We haven’t heard much from Brad Pitt since the shocking announcement that he and Angelina Jolie were separating after 12 years together.
Jolie filed for divorce in September 2016, citing irreconcilable differences, five days after a reported altercation between Pitt and one of the couple’s children during a private flight to Los Angeles. In an interview with GQ Style published today, Pitt talked about the couple’s separation for the first time.
Pitt explained that he’s in therapy and has given up alcohol entirely. Alcohol was allegedly involved in the incident on the couple’s plane: The Los Angeles Department of Children and Family Services, along with the FBI, launched an investigation after Pitt was apparently “verbally abusive” and “physical” with the couple’s oldest child Maddox. Pitt was cleared of any wrongdoing but stopped drinking after the incident.
“I mean I stopped everything except boozing when I started my family,” he said. “But even this last year, you know—things I wasn’t dealing with. I was boozing too much. It’s just become a problem. And I’m really happy it’s been half a year now, which is bittersweet, but I’ve got my feelings in my fingertips again.”
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Pitt also talked about how the divorce has been “jarring” for the couple’s children. He and Jolie are working out a custody arrangement for 15-year-old Maddox, 13-year-old Pax, 12-year-old Zahara, 10-year-old Shiloh and 8-year-old twins Vivienne and Knox. The pair released a statement in January explaining that they have agreed to seal all court documents relating to their divorce, for their children’s sake, but Pitt still worries about media coverage of the divorce and custody agreement affecting his kids. When asked how it feels to have some of his worst moments publicized, Pitt’s immediate response was about his kids.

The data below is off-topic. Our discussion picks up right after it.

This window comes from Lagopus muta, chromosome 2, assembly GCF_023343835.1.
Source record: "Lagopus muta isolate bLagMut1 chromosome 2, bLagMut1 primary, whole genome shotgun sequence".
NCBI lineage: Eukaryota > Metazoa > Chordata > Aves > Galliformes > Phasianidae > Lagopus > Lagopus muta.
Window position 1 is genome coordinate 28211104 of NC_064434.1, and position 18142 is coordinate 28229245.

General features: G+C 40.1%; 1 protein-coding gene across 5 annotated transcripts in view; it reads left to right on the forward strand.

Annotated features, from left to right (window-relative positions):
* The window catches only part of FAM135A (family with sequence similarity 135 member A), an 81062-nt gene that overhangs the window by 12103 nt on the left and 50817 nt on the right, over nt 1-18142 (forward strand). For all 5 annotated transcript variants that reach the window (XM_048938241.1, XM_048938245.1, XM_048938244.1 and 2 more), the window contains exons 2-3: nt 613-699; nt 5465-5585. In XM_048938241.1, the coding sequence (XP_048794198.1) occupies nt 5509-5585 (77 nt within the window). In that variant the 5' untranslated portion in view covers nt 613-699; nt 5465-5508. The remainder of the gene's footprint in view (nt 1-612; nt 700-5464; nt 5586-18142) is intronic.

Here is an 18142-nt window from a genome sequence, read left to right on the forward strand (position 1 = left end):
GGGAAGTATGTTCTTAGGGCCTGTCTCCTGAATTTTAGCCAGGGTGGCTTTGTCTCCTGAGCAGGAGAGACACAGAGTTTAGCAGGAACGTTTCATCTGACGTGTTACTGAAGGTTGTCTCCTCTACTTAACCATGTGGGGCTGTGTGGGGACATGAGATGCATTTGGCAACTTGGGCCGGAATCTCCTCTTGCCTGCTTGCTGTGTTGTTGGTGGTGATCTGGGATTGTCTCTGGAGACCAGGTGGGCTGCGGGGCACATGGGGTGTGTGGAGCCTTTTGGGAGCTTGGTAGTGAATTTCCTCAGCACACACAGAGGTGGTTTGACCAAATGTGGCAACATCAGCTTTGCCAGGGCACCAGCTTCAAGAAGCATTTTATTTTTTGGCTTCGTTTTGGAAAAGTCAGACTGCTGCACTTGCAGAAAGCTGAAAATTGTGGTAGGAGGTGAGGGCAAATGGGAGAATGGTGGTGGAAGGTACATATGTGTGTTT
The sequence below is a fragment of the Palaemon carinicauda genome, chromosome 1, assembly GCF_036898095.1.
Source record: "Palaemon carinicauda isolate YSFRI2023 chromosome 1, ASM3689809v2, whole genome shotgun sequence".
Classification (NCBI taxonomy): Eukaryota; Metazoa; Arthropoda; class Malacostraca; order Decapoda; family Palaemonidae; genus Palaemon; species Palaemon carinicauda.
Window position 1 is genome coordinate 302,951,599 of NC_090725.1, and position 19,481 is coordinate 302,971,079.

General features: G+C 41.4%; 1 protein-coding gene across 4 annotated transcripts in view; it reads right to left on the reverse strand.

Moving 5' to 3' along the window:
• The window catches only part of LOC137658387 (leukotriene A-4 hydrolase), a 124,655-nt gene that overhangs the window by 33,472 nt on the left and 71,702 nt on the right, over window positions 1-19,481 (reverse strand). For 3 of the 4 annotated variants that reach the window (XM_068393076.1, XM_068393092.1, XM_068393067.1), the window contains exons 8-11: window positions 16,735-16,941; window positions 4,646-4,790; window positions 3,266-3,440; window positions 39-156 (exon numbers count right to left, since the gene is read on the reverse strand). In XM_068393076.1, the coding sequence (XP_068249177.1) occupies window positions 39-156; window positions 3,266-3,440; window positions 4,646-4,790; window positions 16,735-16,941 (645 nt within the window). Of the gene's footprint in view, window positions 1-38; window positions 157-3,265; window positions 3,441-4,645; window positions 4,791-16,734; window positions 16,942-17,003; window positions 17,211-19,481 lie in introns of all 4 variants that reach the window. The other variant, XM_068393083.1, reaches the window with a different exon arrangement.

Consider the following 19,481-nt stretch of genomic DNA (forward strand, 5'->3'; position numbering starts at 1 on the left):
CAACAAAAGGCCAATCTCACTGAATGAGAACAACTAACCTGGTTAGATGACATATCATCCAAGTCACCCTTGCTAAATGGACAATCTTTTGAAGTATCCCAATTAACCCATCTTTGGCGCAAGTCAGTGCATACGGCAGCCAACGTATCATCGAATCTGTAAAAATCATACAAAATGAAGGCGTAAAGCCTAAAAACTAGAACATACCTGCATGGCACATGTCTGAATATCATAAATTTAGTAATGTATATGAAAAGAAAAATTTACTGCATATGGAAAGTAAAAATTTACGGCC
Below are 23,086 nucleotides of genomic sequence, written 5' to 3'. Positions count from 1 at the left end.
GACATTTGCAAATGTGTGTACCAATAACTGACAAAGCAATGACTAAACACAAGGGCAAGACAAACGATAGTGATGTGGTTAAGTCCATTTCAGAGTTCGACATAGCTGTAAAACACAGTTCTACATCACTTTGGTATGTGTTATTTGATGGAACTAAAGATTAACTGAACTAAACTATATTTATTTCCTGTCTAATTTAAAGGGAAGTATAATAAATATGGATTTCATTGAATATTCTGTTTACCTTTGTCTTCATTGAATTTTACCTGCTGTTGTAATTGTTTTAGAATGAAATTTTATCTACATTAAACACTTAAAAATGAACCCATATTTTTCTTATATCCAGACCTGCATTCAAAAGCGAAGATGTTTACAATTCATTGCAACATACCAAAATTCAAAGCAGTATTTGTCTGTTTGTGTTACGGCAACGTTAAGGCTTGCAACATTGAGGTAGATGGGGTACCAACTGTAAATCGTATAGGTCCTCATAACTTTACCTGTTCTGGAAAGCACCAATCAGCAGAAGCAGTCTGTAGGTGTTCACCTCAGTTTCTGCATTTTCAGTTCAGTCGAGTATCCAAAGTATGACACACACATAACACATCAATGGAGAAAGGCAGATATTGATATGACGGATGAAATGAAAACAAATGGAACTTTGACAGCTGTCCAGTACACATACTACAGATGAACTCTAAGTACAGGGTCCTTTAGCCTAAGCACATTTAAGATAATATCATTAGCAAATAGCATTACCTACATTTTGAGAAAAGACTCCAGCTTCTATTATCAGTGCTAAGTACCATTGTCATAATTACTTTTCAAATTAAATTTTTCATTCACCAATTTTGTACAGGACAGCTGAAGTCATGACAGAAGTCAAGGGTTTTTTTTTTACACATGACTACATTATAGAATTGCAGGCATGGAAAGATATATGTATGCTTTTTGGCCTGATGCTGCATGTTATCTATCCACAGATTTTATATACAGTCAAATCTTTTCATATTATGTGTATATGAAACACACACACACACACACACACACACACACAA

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“It is a drag to have certain things drug out in public and misconstrued. I worry about it more for my kids, being subjected to it, and their friends getting ideas from it,” he said. “And of course it’s not done with any kind of delicacy or insight—it’s done to sell. And so you know the most sensational sells, and that’s what they’ll be subjected to, and that pains me.”
Luckily, Pitt said he and Jolie are united in making sure their custody battle is not bitter or publicly drawn-out.
“I was really on my back and chained to a system when Child Services was called,” he explained. “And you know, after that, we’ve been able to work together to sort this out. We’re both doing our best. I heard one lawyer say, ‘No one wins in court—it’s just a matter of who gets hurt worse.’ And it seems to be true, you spend a year just focused on building a case to prove your point and why you’re right and why they’re wrong, and it’s just an investment in vitriolic hatred. I just refuse. And fortunately my partner in this agrees. It’s just very, very jarring for the kids, to suddenly have their family ripped apart.”
As for what he and Jolie are telling their children during this difficult time, Pitt says the message is pretty simple. “[Our] focus is that everyone comes out stronger and better people—there is no other outcome.”